So that's where we're at this as we start this school year.

Sunday, August 27, 2023

Targeted Protection

If we can figure out that most accidents involve, say, red cars, then instead of everybody wearing a seatbelt, we could just get those people who are vulnerable to traffic accidents to wear seatbelts. Then the rest of us can be free to drive unharnessed. Imagine being able to lean forward without restraint! 

Clearly the problem with that is that, even if most people who are seriously harmed in collisions are in red cars, those accidents affect the rest of us. Many of us also get hit (or do the hitting), and the lack of seatbelts on anyone else will increase the number in the hospitals which increases costs of healthcare, increasing wait times, and which comes back to the taxpayer when taxes are increased to pay for it all - or when our corrupt government uses it to convince people that we need to privatize healthcare!

We can't ignore the fact that we're all interconnected. Even if we try to, that reality will come back to bite us in the butt. 

Yet, we're still trying to do that with Covid. 

Saturday, August 26, 2023

Take a Mask, Leave a Mask

Donate a Mask is an amazing group that helps get masks in people's hands who couldn't otherwise afford them. They're helped immensely when others buy from them to offset the costs or straight up donate.

But this is next level:

If you click their link, and click through to learn more about the mask, DIY kits, and monitor, they're each worth a couple hundred dollars, and educators can have all three! They've already posted to be patient because they've been inundated with requests, so supplies won't last long! 

Friday, August 25, 2023

Sleeker and Even Quieter: PC Case Fan Filtration Box

It's like a Corsi-Rosenthal box, but instead of being a square with a 20" box fan, it can be built with six PC case fans (typically used to cool a computer), so it's just 7" wide! Even more important for classrooms where teachers understandably unplug the HEPA unit because it's SOOOO loud, this unit is super quiet. AND, because it's smaller and quieter, it's easier to sneak into a class if your board won't let you have them!! (In one study, these were quieter (42 vs 52 decibels) and used less energy (10 vs 39 watts) than the original CR box. They both outperformed a HEPA unit.)

Rob Wissmann did a bunch of tests on different configurations and the best bang for your buck is six fans, three on one side and three on the adjacent / perpendicular side. (CADR = clean air delivery rate)

You can buy a kit, but they're over $300, some assembly required, and not the best configuration (five on one side). In Canada, North Box Systems sells a kit without the fans and filters for $179 or fully assembled for 279 (but with only five fans in that bottom configuration).

Or you can build your own for about $180 in total (based on costs found online today).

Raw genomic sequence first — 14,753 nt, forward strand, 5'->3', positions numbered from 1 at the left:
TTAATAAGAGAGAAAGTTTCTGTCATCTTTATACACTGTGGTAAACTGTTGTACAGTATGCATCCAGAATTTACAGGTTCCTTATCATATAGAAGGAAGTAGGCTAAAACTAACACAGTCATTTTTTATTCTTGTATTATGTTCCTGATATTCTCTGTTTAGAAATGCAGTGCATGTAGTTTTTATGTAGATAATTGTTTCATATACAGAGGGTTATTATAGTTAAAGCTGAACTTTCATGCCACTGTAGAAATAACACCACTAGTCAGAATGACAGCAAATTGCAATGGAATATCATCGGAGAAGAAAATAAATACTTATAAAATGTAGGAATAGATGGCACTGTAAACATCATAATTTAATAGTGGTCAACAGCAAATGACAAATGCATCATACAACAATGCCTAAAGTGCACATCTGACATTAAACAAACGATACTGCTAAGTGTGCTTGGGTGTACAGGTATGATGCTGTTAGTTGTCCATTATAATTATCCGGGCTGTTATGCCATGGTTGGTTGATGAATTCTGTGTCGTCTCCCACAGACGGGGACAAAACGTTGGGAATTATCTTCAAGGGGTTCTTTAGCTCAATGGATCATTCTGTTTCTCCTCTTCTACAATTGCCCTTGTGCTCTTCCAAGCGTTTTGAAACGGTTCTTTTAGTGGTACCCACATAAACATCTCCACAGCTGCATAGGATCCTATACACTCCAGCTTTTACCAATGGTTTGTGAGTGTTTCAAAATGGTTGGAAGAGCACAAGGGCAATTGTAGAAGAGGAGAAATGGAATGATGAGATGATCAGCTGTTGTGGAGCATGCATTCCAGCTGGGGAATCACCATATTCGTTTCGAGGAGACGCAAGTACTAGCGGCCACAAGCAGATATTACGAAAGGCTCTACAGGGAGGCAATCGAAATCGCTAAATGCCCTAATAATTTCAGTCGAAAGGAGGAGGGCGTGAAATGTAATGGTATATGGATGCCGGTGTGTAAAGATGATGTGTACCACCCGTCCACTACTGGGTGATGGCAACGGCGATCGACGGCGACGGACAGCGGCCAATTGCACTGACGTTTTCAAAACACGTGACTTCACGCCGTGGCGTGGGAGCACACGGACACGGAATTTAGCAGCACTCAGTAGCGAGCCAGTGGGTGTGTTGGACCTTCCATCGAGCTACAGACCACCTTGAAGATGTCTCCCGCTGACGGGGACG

Thursday, August 24, 2023

On Student Absences

I've been thinking about the concern with kids not going to school for reasons beyond the rampant illnesses caused by letting a highly-infectious virus run wild. 

The Fortune article suggests that schools are less welcoming now. "Everyone seemed less tolerant, more angry." They mention a host of reasons for absences including poverty, housing instability, transportation issues, and school staff shortages that mean a rotation of supply teachers. But they don't mention that Long Covid that has led many to be chronically disabled: From this article, a 13-year-old explained, "I don't remember a day without pain." H/t Laura Miers, who points out: 
"We're disabling everyone. It will NEVER improve with no mitigation. Kids and adults are at the same risk for Long Covid."
Meanwhile, the Fortune article blames online learning:
"The effects of online learning linger: School relationships have frayed, and after months at home, many parents and students don't see the point of regular attendance."

Wednesday, August 23, 2023

The Science of Handwashing

I just watched Painkiiller about the Purdue Pharma, Sacklers, oxycontin scandal. It's okay background viewing - less entertaining if you know the whole story already - except the occasional testimonials from the families of real victims was an excellent addition. They absolutely destroyed me. 

An important piece of the puzzle around getting such an addictive drug approved for common use was that a letter to the editor in a highly ranked journal that speculated that oxycontin is believed to have a 1% addiction rate, was enough (plus some shmoozing involving young women) to get the drug cleared by the FDA. The author of the letter was later astounded that his unsubstantiated comment in a letter was enough evidence for the drug to become widely distributed.

That's kinda what's going on with the push around hand washing. 

Here's a great, extensive takedown by Lazarus Long, on the questionable studies being used to suggest that handwashing does anything significant to reduce the rate of Covid transmission. This implicates, by extension, all the doorknob and railing washing by school janitors. 

First, what does work: Covid is airborne - it hangs in the air for hours and is able to cross a room in minutes. Therefore, if we have any hope to reduce transmission through our own personal behaviour, it's with well-fitting N95s or better. Just wear a mask! Other possible personal options include nasal-sprays to prevent inhalation of viruses. Beyond that, we need hospitals and schools and all buildings to improve ventilation (at least 6 ACH or allow open windows), add room filtration (CR boxes), and add in the upper room UVGI. Just doing one of the three is not enough.

Tuesday, August 22, 2023

A Bit about Poetry

I've finally completely aged into poetry. 

I'm still not able to stomach country music, my friend's marker of getting up in years, ready for a rocking chair and blanket on the front porch, but I was more metal than she was to begin with.